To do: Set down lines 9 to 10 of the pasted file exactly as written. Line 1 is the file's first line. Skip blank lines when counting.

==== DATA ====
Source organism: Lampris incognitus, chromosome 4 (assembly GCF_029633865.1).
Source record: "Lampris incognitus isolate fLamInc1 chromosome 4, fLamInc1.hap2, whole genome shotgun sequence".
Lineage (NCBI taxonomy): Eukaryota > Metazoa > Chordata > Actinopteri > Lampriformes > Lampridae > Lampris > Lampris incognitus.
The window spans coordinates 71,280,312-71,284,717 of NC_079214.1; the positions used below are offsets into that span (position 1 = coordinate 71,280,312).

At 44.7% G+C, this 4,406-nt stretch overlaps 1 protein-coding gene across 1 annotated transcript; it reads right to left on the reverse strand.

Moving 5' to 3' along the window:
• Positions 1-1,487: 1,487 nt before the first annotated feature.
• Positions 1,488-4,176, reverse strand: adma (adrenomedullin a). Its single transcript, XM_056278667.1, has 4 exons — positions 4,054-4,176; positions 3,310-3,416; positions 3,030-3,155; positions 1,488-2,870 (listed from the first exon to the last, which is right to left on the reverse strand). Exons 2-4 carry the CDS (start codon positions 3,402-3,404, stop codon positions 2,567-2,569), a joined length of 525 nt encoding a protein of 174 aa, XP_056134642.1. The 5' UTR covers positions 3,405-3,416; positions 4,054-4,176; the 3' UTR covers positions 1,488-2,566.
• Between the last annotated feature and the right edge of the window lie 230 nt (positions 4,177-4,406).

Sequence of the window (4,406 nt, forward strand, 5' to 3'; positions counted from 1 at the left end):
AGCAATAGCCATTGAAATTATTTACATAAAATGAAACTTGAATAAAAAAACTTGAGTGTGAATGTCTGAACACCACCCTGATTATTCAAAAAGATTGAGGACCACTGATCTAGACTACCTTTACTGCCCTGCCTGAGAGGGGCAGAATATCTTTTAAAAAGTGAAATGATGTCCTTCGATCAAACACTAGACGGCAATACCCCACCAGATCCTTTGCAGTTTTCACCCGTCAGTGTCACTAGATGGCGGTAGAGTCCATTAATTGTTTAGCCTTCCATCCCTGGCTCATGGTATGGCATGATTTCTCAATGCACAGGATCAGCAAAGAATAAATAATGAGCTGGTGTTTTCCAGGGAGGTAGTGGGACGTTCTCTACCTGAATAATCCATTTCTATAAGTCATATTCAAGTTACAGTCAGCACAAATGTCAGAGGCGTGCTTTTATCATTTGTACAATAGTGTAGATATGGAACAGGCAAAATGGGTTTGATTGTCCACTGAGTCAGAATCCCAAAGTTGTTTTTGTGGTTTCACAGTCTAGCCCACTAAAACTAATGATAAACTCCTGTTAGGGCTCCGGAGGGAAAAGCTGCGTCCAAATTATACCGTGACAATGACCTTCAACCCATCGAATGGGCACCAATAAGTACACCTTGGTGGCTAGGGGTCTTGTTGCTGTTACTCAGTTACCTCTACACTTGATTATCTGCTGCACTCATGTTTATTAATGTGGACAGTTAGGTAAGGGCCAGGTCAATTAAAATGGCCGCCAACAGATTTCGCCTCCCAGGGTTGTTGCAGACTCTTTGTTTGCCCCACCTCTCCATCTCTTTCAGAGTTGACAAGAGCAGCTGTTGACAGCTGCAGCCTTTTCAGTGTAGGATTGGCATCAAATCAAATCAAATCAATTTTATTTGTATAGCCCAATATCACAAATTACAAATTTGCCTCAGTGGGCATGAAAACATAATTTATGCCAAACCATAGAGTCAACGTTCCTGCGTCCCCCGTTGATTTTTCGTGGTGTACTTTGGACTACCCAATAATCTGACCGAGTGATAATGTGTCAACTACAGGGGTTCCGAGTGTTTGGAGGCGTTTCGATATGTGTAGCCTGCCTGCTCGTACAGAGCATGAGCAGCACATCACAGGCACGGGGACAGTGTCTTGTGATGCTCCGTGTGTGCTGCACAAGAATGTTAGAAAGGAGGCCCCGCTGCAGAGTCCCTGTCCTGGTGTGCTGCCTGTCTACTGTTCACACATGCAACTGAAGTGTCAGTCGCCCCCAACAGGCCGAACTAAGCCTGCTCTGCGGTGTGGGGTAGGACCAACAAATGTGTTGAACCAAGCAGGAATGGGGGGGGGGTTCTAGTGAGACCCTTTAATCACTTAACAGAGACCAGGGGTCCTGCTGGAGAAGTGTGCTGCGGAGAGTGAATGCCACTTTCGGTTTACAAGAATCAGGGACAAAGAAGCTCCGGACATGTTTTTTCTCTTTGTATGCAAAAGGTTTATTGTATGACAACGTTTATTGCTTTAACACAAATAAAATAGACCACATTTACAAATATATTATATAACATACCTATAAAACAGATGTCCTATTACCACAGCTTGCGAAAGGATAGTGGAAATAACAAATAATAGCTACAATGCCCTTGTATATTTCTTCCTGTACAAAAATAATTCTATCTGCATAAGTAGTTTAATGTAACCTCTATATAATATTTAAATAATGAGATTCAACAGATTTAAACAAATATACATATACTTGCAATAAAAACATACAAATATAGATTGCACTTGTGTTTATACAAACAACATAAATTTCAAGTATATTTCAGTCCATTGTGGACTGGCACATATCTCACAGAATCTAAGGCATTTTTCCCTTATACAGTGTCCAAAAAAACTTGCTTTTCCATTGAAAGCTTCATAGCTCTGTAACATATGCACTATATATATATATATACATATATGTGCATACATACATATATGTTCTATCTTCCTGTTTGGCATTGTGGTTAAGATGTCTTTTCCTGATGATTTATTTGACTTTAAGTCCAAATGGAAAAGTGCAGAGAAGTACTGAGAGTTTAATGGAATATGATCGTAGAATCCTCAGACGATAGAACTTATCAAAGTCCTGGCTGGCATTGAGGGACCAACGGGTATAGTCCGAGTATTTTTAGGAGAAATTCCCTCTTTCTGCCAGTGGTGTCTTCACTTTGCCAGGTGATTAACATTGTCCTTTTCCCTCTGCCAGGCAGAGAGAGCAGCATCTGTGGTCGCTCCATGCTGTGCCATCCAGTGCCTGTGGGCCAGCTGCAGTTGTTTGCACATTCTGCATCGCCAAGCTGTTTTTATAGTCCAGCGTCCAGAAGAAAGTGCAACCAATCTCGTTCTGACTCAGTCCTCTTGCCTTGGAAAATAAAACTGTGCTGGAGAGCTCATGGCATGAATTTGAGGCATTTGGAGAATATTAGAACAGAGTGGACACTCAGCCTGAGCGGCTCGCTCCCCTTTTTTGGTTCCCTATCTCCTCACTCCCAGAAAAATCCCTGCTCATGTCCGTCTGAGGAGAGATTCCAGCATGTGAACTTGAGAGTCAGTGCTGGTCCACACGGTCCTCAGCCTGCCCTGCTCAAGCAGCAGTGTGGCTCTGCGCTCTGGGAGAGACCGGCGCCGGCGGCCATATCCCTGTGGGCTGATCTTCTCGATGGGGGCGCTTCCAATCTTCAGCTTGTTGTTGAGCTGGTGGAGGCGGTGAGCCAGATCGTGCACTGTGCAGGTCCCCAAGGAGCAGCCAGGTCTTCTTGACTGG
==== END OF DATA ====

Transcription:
• Between the last annotated feature and the right edge of the window lie 230 nt (positions 4,177-4,406).

Sequence of the window (4,406 nt, forward strand, 5' to 3'; positions counted from 1 at the left end):